Foot­sie ends week on more pos­i­tive note

The Scotsman - - Markets - Mar­ket re­port Perry Gourley

The FTSE 100 ended in pos­i­tive ter­ri­tory as traders sounded a note of cau­tious op­ti­mism fol­low­ing weeks of fret­ting over global trade.

Lon­don’s top flight closed up 22.47 points at 7,304.04, propped up by the likes of Tui, Burberry and Rolls-royce.

It comes de­spite an on­go­ing trade spat be­tween the US and China which has spooked mar­kets re­cently, with Don­ald Trump im­pos­ing bil­lions of dol­lars worth of tar­iffs on Chi­nese im­ports.

“The Us-china trade dis­pute is still on­go­ing, but while there isn’t a war of words, deal­ers are con­tent to buy back into the mar­ket,” said David Mad­den, an­a­lyst at CMC Mar­kets.

The pound, mean­while, largely shrugged off an­other set of stark Brexit warn­ings from Bank of Eng­land gov­er­nor Mark Car­ney.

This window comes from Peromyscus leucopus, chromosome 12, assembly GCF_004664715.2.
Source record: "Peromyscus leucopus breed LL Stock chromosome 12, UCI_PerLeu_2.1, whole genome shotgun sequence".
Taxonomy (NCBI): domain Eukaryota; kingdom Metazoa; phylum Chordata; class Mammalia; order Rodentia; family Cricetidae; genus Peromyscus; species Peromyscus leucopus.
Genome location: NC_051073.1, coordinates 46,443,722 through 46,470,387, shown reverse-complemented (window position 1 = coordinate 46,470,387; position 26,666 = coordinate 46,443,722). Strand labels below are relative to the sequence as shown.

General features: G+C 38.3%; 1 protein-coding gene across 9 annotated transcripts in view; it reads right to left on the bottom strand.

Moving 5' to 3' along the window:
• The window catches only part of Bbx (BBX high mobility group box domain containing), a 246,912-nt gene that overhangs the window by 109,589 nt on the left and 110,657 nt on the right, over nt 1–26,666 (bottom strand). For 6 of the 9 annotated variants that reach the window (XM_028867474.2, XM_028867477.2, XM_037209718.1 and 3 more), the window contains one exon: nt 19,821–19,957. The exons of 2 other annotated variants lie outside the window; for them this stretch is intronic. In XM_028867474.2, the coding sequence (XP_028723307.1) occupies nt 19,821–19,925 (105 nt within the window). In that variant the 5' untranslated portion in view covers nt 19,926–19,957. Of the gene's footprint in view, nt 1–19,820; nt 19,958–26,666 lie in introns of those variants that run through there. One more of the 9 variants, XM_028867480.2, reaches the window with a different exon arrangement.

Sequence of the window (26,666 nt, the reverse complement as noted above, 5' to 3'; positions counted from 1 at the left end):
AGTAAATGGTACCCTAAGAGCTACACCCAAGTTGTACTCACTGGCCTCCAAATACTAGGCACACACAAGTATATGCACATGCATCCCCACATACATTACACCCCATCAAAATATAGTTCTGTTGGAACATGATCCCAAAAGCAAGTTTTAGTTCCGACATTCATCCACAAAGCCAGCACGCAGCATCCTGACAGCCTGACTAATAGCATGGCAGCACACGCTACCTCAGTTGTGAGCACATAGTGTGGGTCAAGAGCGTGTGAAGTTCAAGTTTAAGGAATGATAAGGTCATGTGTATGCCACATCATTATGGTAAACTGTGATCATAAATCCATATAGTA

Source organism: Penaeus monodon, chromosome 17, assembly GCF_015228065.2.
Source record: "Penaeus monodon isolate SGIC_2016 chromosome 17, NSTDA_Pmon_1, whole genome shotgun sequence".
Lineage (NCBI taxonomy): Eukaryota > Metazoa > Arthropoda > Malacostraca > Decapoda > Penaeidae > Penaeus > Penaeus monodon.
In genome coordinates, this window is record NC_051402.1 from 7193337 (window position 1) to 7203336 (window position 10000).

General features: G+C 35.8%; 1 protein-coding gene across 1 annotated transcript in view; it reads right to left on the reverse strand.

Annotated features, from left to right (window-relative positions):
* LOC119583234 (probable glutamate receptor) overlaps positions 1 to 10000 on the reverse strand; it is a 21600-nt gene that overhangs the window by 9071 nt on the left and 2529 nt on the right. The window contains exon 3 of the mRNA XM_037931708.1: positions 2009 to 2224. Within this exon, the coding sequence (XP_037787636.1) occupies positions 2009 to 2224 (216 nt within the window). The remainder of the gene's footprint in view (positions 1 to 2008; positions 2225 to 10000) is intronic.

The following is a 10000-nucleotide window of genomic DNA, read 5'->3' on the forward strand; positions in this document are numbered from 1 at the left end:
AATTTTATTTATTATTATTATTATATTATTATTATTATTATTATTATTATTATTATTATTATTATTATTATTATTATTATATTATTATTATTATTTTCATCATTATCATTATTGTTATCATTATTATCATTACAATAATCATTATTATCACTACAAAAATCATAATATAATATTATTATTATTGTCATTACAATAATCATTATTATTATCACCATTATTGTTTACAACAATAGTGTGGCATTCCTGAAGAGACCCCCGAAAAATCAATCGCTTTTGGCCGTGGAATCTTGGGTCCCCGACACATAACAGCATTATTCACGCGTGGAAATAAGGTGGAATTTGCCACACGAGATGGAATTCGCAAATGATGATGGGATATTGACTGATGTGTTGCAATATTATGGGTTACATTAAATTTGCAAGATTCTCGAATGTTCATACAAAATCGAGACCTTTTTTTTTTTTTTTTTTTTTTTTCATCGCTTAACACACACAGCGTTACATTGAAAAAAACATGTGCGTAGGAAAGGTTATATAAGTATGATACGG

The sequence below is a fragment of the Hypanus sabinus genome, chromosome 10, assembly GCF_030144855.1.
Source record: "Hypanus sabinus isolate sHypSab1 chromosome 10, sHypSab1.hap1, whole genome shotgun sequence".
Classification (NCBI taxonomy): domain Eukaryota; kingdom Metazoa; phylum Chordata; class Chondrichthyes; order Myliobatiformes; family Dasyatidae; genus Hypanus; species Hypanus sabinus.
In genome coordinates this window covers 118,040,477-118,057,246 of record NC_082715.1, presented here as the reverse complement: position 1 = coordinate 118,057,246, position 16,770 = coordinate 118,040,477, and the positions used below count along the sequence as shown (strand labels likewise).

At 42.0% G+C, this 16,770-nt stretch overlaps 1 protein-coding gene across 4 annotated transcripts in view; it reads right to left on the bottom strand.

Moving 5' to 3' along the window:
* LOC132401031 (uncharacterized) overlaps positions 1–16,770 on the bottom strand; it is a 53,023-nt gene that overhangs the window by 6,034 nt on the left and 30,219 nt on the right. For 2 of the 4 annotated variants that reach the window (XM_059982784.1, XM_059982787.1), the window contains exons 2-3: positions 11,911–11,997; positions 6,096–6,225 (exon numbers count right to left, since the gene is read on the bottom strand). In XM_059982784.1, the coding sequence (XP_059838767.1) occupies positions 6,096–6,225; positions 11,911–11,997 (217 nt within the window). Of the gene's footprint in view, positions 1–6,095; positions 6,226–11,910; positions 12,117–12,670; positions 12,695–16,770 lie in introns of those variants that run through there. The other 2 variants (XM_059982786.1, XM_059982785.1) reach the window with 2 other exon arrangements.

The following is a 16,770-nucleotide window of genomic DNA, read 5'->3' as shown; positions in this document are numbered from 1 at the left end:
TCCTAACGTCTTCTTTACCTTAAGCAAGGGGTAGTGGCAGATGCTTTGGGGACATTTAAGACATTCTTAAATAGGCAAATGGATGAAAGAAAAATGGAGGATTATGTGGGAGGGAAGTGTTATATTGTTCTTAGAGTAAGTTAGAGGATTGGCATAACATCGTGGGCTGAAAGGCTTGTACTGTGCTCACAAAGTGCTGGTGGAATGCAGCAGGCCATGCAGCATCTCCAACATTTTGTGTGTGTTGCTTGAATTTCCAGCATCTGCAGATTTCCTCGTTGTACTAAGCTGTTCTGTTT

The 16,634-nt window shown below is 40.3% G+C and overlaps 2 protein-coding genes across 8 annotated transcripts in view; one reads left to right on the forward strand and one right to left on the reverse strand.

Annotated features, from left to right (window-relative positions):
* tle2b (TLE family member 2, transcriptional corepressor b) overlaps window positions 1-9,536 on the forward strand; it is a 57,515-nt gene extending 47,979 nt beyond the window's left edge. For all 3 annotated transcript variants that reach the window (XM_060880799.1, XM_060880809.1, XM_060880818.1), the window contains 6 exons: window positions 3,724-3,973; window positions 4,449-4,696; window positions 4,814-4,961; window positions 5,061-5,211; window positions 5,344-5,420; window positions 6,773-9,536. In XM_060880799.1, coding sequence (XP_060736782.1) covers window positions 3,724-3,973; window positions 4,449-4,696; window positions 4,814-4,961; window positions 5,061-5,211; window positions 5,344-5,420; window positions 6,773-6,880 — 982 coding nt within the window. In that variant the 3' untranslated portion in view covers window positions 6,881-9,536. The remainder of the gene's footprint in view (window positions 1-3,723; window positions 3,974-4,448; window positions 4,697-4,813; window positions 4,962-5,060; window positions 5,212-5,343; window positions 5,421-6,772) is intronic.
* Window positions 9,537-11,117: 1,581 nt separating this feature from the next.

The Cana­dian told min­is­ters that house prices could crash by more than a third, ster­ling plum­met and in­ter­est rates rocket in the event of a dis­or­derly, no-deal Brexit.

JD Wether­spoon shares ended in the red af­ter the pub group warned it would need to main­tain sales mo­men­tum to keep up with ris­ing costs, de­spite record prof­its of £107.2 mil­lion. Chair­man Tim Martin said the cur­rent fi­nan­cial year had been “rea­son­able”, with 5.5 per cent growth in like-for-like sales in the six weeks to 9 Septem­ber 9. But he warned higher run­ning costs could threaten profit growth. Shares closed down 17p at 1,263p.

Sports Direct, never out of the head­lines for long, saw its shares close up 1.3p to 350.5p as boss Mike Ash­ley let rip on mi­nor­ity share­hold­ers, ac­cus­ing them of stab­bing him in the back.

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